Will you accompany him to Vienna from Prague as part of the delegation?

I won't go with him, I'll go as an extra. Thankfully, like the rest of the delegation, I am not dependent on hotel accommodation. I'm going to my own apartment.

I understand that sleeping in the Schwarzenberg Palace has its advantages.

Sure, it's central and the bed is more comfortable. A good night's sleep, as we know, is important for the success of subsequent political negotiations.

You once told me that the Austrians are very similar to the Czechs in many ways. And I wonder whether this is still true, since our government has been helping Ukraine a lot since the beginning of the Russian aggression, and the Austrian one has not been trying too hard.

About the similarity. Most of Austria and the Czech Republic are one nation in two languages. We have the same weaknesses, bad qualities, but also good ones. Just look at the names, how many in Austria are Czech and vice versa.

I will never forget a wonderful experience in the early 1990s when Václav Havel met with the Austrian government at an exit meeting at the castle in Židlochovice. On the Austrian side, sitting opposite him was a Viennese Czech, at that time Minister of Finance Lacina, a beautiful name for the head of the treasury. (In Czech „laciný“ means cheap). Then there was the future Chancellor Vranitzky and others. On the Czech side, there was Foreign Minister Dienstbier, Finance Minister Klaus and Chancellor Schwarzenberg.

As far as Ukraine is concerned. Austria has been a neutral country since the 1955 state treaty. Neutrality has cost them a lot of money in the past decades, so they stick to it carefully, even if their sympathies are on the Ukrainian side. I know them and knew that would be the case. I am of course glad that the Czech Republic is heavily involved. Czech and Austrian politics are commendably different in this respect, but I would say that it does not change the common basic national characteristics, the principles of behaviour.

So you can impress Petr Pavel with your knowledge of Austria, for example. But who's been smartening you out recently, if there's been one? Or do you already know everything?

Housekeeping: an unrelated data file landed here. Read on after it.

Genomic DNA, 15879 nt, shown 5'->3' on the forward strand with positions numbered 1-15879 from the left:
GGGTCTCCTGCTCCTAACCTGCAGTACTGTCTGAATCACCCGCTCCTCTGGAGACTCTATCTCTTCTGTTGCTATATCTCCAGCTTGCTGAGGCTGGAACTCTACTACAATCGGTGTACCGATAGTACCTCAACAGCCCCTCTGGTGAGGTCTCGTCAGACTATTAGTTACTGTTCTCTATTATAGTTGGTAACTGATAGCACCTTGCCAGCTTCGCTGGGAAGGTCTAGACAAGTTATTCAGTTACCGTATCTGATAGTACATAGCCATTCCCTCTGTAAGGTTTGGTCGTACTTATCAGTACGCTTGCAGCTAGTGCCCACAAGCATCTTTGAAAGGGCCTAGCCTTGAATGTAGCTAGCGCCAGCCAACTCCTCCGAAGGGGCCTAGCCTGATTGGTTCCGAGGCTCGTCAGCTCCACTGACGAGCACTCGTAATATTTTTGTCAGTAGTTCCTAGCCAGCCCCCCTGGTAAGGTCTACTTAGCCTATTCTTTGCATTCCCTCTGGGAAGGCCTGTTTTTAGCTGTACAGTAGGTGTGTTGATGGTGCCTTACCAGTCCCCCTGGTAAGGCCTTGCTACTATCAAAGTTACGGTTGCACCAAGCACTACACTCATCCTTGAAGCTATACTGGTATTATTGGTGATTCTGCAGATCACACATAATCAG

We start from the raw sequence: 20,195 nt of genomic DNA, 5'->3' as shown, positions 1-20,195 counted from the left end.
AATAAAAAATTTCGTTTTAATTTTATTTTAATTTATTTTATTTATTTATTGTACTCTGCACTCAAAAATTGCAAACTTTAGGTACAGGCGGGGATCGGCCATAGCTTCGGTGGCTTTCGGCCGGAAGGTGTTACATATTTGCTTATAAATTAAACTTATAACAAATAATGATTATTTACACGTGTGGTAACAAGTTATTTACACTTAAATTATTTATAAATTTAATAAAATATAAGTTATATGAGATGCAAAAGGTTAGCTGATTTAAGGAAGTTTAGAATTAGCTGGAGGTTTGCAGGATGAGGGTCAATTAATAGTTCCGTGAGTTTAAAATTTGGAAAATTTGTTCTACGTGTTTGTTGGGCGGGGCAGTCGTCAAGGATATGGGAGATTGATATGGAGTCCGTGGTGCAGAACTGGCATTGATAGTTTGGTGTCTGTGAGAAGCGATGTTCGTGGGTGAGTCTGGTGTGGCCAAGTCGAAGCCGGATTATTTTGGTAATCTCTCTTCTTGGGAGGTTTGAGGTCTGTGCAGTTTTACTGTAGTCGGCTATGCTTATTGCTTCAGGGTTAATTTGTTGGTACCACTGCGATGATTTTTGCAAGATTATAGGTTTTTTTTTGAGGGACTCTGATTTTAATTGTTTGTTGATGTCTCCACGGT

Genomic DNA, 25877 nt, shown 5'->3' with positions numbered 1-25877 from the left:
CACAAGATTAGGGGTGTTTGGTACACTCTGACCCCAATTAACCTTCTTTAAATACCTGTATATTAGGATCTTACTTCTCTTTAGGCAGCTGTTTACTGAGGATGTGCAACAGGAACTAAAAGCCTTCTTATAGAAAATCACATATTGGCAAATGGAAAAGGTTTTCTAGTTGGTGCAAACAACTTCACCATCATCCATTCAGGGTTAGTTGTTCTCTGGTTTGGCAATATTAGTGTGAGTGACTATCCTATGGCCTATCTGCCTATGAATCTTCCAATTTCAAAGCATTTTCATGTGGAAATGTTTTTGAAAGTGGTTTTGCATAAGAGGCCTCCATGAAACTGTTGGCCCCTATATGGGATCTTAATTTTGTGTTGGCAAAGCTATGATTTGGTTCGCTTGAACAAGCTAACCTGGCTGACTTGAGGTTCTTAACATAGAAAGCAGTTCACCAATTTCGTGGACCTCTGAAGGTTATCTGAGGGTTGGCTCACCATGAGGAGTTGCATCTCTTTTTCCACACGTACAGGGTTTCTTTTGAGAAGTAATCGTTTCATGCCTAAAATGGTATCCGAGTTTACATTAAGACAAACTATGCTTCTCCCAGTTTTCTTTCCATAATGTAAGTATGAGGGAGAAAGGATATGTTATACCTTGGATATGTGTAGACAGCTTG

I don't know anything! The books by the historian Snyder, they have taught me a lot, I must say. Then sometimes I think about the various discussion posts, what old Kissinger or other educated people have said. I enjoy it when someone has a different opinion, it helps me think.

After his election, President Pavel had a phone call with Taiwanese President Tsai Jing-wen alongside the Ukrainian President. And he mentioned that he might meet her in Prague later this year. This will undoubtedly irritate China, which regards Taiwan as a breakaway province and resents any contact between the island's politicians and those of the West. Should Pavel receive President Tsai?

She should be received, of course yes.

What should such a reception look like, should it take place at Prague Castle, or should it be more informal?

A little more informal, I would skip the ceremonialities in this case. After all, we follow the one-China policy. But that does not mean that we are going to let China dictate to us what we should do or not do with regard to Taiwan, who we should associate with or not associate with. I absolutely reject that.

What further developments do you expect to see in Taiwan? Will China attack it militarily, as is increasingly being talked about?

Taiwan is a great fortress, they've been really arming themselves over the last seventy years, there's a steep coastline, so it wouldn't be easy to carry out an invasion. But what the Chinese will do, you never know. They may go crazy and start a war, although I don't foresee that happening yet.

If Beijing decides to go for it, is there any way Europe can avert it?

No. China is already too strong to take us into account if it says it will attack.

What would be the impact of a war over Taiwan on Europe, specifically on its centre?

We would not be the only ones to feel it economically. There are chips being made in Taiwan, there are other modern technologies there. There would be a logical shortage of them. You cannot forget the geopolitical aspect. A war in Asia would keep the Americans busy and they would have less time and less inclination to deal with our European problems. That would be unpleasant.

In 2013, you spoke as chairman of the foreign affairs committee of the parliament at the Maidan in Kiev, where people protested and later died for the democratisation of the country and Ukraine's European path. "The Czech Republic is with you!" you said from the podium. What impressed you most about the Maidan at that time?

As you know, it took place in November, so it was dark early on, and when I was invited to speak, it was really quite dark. Judging by the echoes of the demonstrators, I found out that there were a huge number of people there, at least a hundred thousand. And they were very determined. I realised that the idea that Ukrainians are divided in terms of their future does not correspond to reality. The majority wanted Europe. 

Russia attacked Ukraine for the first time just a few months after your visit to the Maidan, and for the second time with a major war attack last year. Today, the fighting is standing still, waiting for the Ukrainian offensive. What would a good and satisfactory end to this war look like for Ukraine?

To get all the lost territory back.

Source: AKTUALNE.CZ, 5.6.2023